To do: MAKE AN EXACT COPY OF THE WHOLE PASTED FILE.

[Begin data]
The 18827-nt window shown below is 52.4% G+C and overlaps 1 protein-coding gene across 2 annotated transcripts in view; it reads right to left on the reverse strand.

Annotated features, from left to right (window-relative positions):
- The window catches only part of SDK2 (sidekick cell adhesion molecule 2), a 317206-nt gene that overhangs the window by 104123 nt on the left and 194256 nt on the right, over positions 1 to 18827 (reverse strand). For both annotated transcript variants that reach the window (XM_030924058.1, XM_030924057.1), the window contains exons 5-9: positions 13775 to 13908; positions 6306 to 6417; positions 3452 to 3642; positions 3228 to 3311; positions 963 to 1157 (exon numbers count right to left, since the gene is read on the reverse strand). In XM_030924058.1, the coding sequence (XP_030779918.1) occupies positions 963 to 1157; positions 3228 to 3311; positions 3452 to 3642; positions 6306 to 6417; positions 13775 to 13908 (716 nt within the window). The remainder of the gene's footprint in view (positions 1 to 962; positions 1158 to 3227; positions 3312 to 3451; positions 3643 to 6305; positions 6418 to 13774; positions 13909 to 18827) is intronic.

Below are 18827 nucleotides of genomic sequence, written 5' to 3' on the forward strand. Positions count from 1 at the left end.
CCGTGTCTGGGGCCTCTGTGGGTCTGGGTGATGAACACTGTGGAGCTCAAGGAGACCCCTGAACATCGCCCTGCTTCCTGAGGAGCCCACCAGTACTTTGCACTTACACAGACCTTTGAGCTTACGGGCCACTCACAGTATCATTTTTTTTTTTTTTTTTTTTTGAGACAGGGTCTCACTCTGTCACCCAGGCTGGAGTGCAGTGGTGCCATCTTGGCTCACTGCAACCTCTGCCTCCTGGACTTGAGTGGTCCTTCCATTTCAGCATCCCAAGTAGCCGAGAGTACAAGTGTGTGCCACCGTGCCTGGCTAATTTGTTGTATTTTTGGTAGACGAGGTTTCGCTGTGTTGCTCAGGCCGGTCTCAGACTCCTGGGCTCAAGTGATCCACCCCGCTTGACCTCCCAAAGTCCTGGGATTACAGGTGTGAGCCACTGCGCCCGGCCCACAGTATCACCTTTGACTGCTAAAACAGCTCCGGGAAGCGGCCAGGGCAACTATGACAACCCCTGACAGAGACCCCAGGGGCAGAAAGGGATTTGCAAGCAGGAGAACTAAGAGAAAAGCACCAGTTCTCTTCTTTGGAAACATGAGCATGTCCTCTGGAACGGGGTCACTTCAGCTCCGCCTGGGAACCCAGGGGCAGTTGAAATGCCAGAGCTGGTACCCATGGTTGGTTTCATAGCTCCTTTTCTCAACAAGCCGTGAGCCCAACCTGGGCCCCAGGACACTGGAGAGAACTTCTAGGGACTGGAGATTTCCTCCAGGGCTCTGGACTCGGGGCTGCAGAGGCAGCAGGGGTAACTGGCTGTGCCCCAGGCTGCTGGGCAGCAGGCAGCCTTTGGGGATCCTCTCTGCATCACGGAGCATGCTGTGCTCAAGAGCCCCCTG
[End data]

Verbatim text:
The 18827-nt window shown below is 52.4% G+C and overlaps 1 protein-coding gene across 2 annotated transcripts in view; it reads right to left on the reverse strand.

Annotated features, from left to right (window-relative positions):
- The window catches only part of SDK2 (sidekick cell adhesion molecule 2), a 317206-nt gene that overhangs the window by 104123 nt on the left and 194256 nt on the right, over positions 1 to 18827 (reverse strand). For both annotated transcript variants that reach the window (XM_030924058.1, XM_030924057.1), the window contains exons 5-9: positions 13775 to 13908; positions 6306 to 6417; positions 3452 to 3642; positions 3228 to 3311; positions 963 to 1157 (exon numbers count right to left, since the gene is read on the reverse strand). In XM_030924058.1, the coding sequence (XP_030779918.1) occupies positions 963 to 1157; positions 3228 to 3311; positions 3452 to 3642; positions 6306 to 6417; positions 13775 to 13908 (716 nt within the window). The remainder of the gene's footprint in view (positions 1 to 962; positions 1158 to 3227; positions 3312 to 3451; positions 3643 to 6305; positions 6418 to 13774; positions 13909 to 18827) is intronic.

Below are 18827 nucleotides of genomic sequence, written 5' to 3' on the forward strand. Positions count from 1 at the left end.
CCGTGTCTGGGGCCTCTGTGGGTCTGGGTGATGAACACTGTGGAGCTCAAGGAGACCCCTGAACATCGCCCTGCTTCCTGAGGAGCCCACCAGTACTTTGCACTTACACAGACCTTTGAGCTTACGGGCCACTCACAGTATCATTTTTTTTTTTTTTTTTTTTTGAGACAGGGTCTCACTCTGTCACCCAGGCTGGAGTGCAGTGGTGCCATCTTGGCTCACTGCAACCTCTGCCTCCTGGACTTGAGTGGTCCTTCCATTTCAGCATCCCAAGTAGCCGAGAGTACAAGTGTGTGCCACCGTGCCTGGCTAATTTGTTGTATTTTTGGTAGACGAGGTTTCGCTGTGTTGCTCAGGCCGGTCTCAGACTCCTGGGCTCAAGTGATCCACCCCGCTTGACCTCCCAAAGTCCTGGGATTACAGGTGTGAGCCACTGCGCCCGGCCCACAGTATCACCTTTGACTGCTAAAACAGCTCCGGGAAGCGGCCAGGGCAACTATGACAACCCCTGACAGAGACCCCAGGGGCAGAAAGGGATTTGCAAGCAGGAGAACTAAGAGAAAAGCACCAGTTCTCTTCTTTGGAAACATGAGCATGTCCTCTGGAACGGGGTCACTTCAGCTCCGCCTGGGAACCCAGGGGCAGTTGAAATGCCAGAGCTGGTACCCATGGTTGGTTTCATAGCTCCTTTTCTCAACAAGCCGTGAGCCCAACCTGGGCCCCAGGACACTGGAGAGAACTTCTAGGGACTGGAGATTTCCTCCAGGGCTCTGGACTCGGGGCTGCAGAGGCAGCAGGGGTAACTGGCTGTGCCCCAGGCTGCTGGGCAGCAGGCAGCCTTTGGGGATCCTCTCTGCATCACGGAGCATGCTGTGCTCAAGAGCCCCCTG